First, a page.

[Abuse] [Ridgeland Correctional Institution] [South Carolina]

Abuse of Power

As I’m still studying your literature from last month I’d like to expound on some abuse imposed upon me. Last October (2018) I earned my way back to a lower custody kamp. By the end of November, chaos erupted and the state law enforcement division opened an investigation on me AFTER an inmate pointed me out. This inmate did so to seal a deal so as to not be shipped to a violent yard like I’m at currently. However, the State Law Enforcement Division (SLED) dropped the investigation 4 weeks later due to a lack of evidence (0 phone calls, DNA, or fingerprints).

Contraband officers at Goodman Correctional pursued charges to cover their end of the deal with that other inmate. The solution to a non-existent problem/a problem I had no participation in was to have me shipped at any cost. So I was shipped on a charge of “conspiracy to smuggle” contraband throughout the state. I went to my hearing here at a Level 2 yard (Ridgeland C.I.), where I’m housed, and beat the charge.

I came here, as a M.O. custody prisoner and now I’ve been switched to a higher custody (M.R.) for no reason or charge. Now I’m forced to stay here until they feel like shipping me (at least until May). They (administration) have no problem abusing their power. Me being neutral, and from Charleston (the most hated-on city state-wide), they better hope I don’t get ganged or stabbed.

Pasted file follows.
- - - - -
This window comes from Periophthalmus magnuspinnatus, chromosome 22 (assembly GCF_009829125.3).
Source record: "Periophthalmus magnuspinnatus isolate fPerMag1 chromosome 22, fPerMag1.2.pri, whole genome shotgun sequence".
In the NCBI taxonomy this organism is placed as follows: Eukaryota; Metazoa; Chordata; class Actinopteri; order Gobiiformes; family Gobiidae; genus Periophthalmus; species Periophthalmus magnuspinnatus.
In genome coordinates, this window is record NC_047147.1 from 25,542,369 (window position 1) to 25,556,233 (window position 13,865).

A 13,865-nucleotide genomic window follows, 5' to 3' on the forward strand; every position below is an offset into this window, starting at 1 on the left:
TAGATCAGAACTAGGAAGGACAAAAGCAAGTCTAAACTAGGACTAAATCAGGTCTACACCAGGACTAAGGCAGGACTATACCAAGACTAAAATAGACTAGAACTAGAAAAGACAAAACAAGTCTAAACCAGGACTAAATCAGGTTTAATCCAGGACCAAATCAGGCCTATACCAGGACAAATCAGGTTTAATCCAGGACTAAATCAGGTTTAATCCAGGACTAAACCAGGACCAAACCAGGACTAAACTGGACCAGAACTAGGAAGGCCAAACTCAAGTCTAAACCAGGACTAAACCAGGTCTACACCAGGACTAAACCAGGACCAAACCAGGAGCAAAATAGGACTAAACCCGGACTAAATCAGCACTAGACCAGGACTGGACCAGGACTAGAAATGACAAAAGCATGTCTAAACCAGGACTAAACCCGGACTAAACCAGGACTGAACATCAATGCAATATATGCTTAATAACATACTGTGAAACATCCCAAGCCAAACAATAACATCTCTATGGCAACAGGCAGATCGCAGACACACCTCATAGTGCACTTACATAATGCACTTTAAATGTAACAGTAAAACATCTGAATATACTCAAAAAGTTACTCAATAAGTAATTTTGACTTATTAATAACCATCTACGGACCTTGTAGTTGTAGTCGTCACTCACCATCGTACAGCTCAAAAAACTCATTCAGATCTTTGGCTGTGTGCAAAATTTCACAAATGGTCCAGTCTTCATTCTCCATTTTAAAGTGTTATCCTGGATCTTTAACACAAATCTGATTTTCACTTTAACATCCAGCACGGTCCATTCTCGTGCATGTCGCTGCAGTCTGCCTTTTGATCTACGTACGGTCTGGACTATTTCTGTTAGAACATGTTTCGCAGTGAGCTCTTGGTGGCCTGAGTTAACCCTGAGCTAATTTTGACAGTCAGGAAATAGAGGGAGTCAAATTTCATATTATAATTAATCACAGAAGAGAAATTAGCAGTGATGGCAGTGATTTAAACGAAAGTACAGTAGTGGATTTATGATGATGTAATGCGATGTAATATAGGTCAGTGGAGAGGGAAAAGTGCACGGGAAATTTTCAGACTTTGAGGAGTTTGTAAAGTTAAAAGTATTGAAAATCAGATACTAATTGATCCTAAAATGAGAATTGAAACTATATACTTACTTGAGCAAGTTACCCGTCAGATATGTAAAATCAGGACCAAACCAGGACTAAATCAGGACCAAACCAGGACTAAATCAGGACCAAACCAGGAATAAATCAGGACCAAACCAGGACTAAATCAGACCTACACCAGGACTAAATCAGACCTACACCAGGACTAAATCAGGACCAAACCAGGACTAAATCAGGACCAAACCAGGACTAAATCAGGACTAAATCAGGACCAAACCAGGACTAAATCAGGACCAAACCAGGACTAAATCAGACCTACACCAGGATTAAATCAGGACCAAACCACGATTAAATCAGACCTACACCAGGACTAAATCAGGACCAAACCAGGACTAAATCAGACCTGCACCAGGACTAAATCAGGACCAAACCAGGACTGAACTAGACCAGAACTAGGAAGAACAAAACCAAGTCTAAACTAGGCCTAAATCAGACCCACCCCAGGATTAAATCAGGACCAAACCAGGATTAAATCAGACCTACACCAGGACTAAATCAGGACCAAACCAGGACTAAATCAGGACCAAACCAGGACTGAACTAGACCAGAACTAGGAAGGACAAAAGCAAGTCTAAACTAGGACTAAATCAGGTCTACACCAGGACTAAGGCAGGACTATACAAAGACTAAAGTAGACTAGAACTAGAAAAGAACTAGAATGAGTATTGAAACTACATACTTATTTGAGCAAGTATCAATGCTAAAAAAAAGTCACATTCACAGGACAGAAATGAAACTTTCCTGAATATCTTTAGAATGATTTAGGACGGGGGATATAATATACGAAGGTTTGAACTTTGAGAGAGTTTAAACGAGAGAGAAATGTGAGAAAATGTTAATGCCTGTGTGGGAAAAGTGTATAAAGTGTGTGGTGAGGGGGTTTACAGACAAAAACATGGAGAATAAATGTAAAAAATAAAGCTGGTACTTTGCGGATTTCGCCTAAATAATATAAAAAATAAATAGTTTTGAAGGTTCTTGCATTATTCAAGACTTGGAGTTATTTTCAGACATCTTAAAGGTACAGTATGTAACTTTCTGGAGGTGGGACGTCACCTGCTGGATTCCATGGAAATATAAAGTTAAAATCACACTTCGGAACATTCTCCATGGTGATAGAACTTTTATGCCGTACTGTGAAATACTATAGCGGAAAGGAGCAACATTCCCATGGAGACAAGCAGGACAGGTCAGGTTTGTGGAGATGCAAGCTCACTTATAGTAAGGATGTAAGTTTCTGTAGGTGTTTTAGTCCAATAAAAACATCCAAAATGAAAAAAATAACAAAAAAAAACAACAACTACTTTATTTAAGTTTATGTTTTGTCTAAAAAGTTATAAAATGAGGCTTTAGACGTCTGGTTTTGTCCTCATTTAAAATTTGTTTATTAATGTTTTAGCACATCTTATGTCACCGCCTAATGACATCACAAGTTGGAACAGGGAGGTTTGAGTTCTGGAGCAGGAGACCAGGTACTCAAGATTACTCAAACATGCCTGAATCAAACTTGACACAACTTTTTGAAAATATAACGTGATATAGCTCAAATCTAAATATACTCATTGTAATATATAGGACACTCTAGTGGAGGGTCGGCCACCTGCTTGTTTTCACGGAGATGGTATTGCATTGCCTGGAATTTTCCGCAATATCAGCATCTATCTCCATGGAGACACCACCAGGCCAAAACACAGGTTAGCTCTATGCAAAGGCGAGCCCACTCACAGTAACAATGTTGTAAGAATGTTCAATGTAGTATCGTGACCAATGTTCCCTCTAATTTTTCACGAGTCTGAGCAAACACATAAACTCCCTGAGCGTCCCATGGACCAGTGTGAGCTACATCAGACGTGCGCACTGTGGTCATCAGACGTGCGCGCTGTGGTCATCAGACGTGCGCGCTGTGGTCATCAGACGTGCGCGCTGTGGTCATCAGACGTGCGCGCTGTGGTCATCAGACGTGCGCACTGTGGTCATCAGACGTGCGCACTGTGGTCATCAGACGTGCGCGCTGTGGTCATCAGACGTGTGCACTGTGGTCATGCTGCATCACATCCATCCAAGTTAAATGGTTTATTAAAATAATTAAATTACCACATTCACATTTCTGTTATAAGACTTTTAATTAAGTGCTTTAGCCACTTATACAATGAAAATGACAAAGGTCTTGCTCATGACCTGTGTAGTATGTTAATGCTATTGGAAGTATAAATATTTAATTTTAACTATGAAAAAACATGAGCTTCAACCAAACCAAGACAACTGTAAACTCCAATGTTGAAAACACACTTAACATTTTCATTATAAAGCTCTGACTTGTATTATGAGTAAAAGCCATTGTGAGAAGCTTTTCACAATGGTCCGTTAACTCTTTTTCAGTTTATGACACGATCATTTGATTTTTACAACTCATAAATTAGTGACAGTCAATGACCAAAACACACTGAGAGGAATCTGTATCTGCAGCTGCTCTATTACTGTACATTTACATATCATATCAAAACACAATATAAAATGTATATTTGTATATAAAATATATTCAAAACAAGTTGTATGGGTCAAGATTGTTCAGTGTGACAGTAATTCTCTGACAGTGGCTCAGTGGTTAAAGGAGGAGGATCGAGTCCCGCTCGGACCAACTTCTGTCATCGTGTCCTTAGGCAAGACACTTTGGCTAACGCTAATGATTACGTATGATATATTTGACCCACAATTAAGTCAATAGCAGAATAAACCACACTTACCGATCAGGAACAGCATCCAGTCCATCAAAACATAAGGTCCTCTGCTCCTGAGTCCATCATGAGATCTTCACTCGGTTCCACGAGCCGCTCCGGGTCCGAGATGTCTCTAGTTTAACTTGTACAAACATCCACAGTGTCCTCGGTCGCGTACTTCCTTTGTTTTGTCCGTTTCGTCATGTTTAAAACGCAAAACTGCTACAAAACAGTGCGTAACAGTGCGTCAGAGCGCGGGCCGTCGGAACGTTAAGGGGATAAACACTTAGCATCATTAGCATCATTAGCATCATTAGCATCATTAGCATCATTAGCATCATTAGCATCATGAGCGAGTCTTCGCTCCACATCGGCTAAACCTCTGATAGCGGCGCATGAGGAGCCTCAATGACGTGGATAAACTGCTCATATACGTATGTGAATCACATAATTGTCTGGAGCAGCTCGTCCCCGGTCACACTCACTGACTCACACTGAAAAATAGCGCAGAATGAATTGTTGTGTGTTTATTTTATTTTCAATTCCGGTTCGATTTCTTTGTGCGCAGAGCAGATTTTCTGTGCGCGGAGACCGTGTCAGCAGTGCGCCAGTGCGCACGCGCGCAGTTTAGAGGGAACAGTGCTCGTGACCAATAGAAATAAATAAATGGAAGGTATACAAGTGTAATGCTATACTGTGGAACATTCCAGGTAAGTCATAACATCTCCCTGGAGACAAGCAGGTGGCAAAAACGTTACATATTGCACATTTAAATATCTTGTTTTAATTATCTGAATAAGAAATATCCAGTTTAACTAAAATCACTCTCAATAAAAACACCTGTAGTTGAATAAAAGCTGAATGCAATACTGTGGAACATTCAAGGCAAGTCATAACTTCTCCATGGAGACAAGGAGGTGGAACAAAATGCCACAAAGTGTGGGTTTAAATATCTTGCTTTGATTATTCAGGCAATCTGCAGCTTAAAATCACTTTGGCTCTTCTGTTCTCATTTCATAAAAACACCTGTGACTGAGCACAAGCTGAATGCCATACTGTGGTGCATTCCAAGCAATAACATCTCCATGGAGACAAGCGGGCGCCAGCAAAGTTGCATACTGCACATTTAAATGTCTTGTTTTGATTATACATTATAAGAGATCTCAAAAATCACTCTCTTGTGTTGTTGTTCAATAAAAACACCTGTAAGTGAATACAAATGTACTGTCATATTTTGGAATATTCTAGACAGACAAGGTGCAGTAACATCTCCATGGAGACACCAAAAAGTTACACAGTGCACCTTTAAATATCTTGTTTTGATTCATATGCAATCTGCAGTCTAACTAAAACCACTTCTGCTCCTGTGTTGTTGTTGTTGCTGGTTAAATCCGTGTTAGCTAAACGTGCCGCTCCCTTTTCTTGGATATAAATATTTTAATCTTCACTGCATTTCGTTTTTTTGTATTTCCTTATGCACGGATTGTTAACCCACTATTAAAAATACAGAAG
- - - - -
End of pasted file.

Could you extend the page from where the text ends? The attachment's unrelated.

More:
[Abuse] [Kershaw Correctional Institution] [South Carolina]

Winter is coming and SCDC is taking away jackets

After being transferred a couple of times, I lost your information. However, I got your contact (address) info from someone else and am eager to start back receiving mail from your organization. I’m sincerely in dire need of more of your literature to keep me focused as I once was, cause over the past couple of years S.C.D.C. has gotten drastically worse in terms of prisoner’s rights and I’d like to rejuvenate myself on how to combat these injustices. With cellphones being our only source of an outlet, they had us on a statewide lockdown from April 15, 2018 until, well, we still locked in our cells here.

New correctional officers received over $4K in bonuses, but yet we don’t get vocational training to stay busy, we aren’t paid (at least $2/day) for our various labor duties to prevent robberies of those with family support or to prevent the success and attempts to smuggle contraband into facilities. We’re charged for very inadequate medical services, we’re also fed scraps (leftovers) from previous meals, which all too often are no good, amongst a slew of other savage conducts the director (Brian Sterlin) enforces.

It’s fall, winter is coming up, and Brian Sterlin has officially outlawed the possession of toboggans by prisoners and sent his officers to take up all state issued jackets. With us being located on the coast, we know how brutal cold moist air can be. Is this a form of genocide or is he just trying to make the already inadequate medical services his personal “cash cow”? Either way, I scream that this gets put on world news to expose these maggots. To reform is to fix, this system isn’t broken, it’s just plain wrong!!!